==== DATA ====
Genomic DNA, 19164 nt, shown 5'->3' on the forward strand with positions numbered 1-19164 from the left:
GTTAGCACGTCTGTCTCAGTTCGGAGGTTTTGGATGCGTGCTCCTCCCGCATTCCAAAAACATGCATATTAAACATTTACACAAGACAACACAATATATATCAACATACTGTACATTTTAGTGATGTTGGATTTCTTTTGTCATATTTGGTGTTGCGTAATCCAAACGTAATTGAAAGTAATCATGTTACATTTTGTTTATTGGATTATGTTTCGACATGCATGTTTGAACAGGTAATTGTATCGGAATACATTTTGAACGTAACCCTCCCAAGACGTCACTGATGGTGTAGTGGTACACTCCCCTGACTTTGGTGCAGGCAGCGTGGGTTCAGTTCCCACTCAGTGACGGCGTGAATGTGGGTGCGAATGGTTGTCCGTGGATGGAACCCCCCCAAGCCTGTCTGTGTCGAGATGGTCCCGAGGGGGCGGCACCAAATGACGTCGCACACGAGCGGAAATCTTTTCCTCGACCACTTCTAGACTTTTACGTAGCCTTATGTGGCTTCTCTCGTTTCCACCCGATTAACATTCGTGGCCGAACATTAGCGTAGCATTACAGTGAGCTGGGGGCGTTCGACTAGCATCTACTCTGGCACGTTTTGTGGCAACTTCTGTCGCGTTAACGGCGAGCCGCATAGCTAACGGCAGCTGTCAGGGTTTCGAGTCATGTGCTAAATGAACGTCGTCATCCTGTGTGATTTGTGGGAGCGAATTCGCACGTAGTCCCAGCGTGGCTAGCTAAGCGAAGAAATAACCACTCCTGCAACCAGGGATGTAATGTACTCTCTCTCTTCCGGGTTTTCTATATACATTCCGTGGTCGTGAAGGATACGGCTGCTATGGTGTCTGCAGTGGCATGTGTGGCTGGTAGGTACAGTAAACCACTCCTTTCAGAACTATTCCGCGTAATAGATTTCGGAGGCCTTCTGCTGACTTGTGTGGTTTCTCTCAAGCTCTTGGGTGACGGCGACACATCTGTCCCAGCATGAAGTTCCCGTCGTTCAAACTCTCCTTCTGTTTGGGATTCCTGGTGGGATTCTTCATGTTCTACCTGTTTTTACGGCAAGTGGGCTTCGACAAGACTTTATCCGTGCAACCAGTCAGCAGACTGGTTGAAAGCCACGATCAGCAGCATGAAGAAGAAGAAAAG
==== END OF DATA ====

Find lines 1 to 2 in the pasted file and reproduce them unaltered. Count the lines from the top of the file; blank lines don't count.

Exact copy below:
Genomic DNA, 19164 nt, shown 5'->3' on the forward strand with positions numbered 1-19164 from the left:
GTTAGCACGTCTGTCTCAGTTCGGAGGTTTTGGATGCGTGCTCCTCCCGCATTCCAAAAACATGCATATTAAACATTTACACAAGACAACACAATATATATCAACATACTGTACATTTTAGTGATGTTGGATTTCTTTTGTCATATTTGGTGTTGCGTAATCCAAACGTAATTGAAAGTAATCATGTTACATTTTGTTTATTGGATTATGTTTCGACATGCATGTTTGAACAGGTAATTGTATCGGAATACATTTTGAACGTAACCCTCCCAAGACGTCACTGATGGTGTAGTGGTACACTCCCCTGACTTTGGTGCAGGCAGCGTGGGTTCAGTTCCCACTCAGTGACGGCGTGAATGTGGGTGCGAATGGTTGTCCGTGGATGGAACCCCCCCAAGCCTGTCTGTGTCGAGATGGTCCCGAGGGGGCGGCACCAAATGACGTCGCACACGAGCGGAAATCTTTTCCTCGACCACTTCTAGACTTTTACGTAGCCTTATGTGGCTTCTCTCGTTTCCACCCGATTAACATTCGTGGCCGAACATTAGCGTAGCATTACAGTGAGCTGGGGGCGTTCGACTAGCATCTACTCTGGCACGTTTTGTGGCAACTTCTGTCGCGTTAACGGCGAGCCGCATAGCTAACGGCAGCTGTCAGGGTTTCGAGTCATGTGCTAAATGAACGTCGTCATCCTGTGTGATTTGTGGGAGCGAATTCGCACGTAGTCCCAGCGTGGCTAGCTAAGCGAAGAAATAACCACTCCTGCAACCAGGGATGTAATGTACTCTCTCTCTTCCGGGTTTTCTATATACATTCCGTGGTCGTGAAGGATACGGCTGCTATGGTGTCTGCAGTGGCATGTGTGGCTGGTAGGTACAGTAAACCACTCCTTTCAGAACTATTCCGCGTAATAGATTTCGGAGGCCTTCTGCTGACTTGTGTGGTTTCTCTCAAGCTCTTGGGTGACGGCGACACATCTGTCCCAGCATGAAGTTCCCGTCGTTCAAACTCTCCTTCTGTTTGGGATTCCTGGTGGGATTCTTCATGTTCTACCTGTTTTTACGGCAAGTGGGCTTCGACAAGACTTTATCCGTGCAACCAGTCAGCAGACTGGTTGAAAGCCACGATCAGCAGCATGAAGAAGAAGAAAAG